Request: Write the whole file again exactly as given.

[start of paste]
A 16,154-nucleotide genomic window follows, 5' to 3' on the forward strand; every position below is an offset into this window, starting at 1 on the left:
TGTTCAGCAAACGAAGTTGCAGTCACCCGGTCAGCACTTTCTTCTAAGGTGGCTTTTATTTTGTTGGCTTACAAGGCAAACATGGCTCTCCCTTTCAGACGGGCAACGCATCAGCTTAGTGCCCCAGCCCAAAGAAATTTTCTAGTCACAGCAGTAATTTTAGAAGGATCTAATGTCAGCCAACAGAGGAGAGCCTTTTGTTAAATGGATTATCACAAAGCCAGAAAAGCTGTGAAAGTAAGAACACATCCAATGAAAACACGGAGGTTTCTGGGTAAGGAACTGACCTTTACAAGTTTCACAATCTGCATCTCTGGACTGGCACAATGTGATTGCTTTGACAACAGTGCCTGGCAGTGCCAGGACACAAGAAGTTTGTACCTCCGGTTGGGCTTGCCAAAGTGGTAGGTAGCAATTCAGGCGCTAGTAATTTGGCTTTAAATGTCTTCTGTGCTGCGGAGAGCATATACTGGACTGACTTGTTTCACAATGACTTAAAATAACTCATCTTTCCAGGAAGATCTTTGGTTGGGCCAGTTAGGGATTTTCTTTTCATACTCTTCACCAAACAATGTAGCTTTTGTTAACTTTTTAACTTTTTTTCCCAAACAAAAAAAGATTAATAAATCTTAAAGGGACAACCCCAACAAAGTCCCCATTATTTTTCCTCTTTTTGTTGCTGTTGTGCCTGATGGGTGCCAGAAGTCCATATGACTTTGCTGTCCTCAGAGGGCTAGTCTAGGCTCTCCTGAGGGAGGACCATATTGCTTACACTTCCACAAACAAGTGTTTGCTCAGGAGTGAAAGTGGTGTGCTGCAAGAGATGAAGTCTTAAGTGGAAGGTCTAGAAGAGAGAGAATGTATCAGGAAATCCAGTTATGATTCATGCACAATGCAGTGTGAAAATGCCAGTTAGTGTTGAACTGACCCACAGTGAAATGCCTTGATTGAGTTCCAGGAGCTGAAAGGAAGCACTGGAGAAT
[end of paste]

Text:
A 16,154-nucleotide genomic window follows, 5' to 3' on the forward strand; every position below is an offset into this window, starting at 1 on the left:
TGTTCAGCAAACGAAGTTGCAGTCACCCGGTCAGCACTTTCTTCTAAGGTGGCTTTTATTTTGTTGGCTTACAAGGCAAACATGGCTCTCCCTTTCAGACGGGCAACGCATCAGCTTAGTGCCCCAGCCCAAAGAAATTTTCTAGTCACAGCAGTAATTTTAGAAGGATCTAATGTCAGCCAACAGAGGAGAGCCTTTTGTTAAATGGATTATCACAAAGCCAGAAAAGCTGTGAAAGTAAGAACACATCCAATGAAAACACGGAGGTTTCTGGGTAAGGAACTGACCTTTACAAGTTTCACAATCTGCATCTCTGGACTGGCACAATGTGATTGCTTTGACAACAGTGCCTGGCAGTGCCAGGACACAAGAAGTTTGTACCTCCGGTTGGGCTTGCCAAAGTGGTAGGTAGCAATTCAGGCGCTAGTAATTTGGCTTTAAATGTCTTCTGTGCTGCGGAGAGCATATACTGGACTGACTTGTTTCACAATGACTTAAAATAACTCATCTTTCCAGGAAGATCTTTGGTTGGGCCAGTTAGGGATTTTCTTTTCATACTCTTCACCAAACAATGTAGCTTTTGTTAACTTTTTAACTTTTTTTCCCAAACAAAAAAAGATTAATAAATCTTAAAGGGACAACCCCAACAAAGTCCCCATTATTTTTCCTCTTTTTGTTGCTGTTGTGCCTGATGGGTGCCAGAAGTCCATATGACTTTGCTGTCCTCAGAGGGCTAGTCTAGGCTCTCCTGAGGGAGGACCATATTGCTTACACTTCCACAAACAAGTGTTTGCTCAGGAGTGAAAGTGGTGTGCTGCAAGAGATGAAGTCTTAAGTGGAAGGTCTAGAAGAGAGAGAATGTATCAGGAAATCCAGTTATGATTCATGCACAATGCAGTGTGAAAATGCCAGTTAGTGTTGAACTGACCCACAGTGAAATGCCTTGATTGAGTTCCAGGAGCTGAAAGGAAGCACTGGAGAAT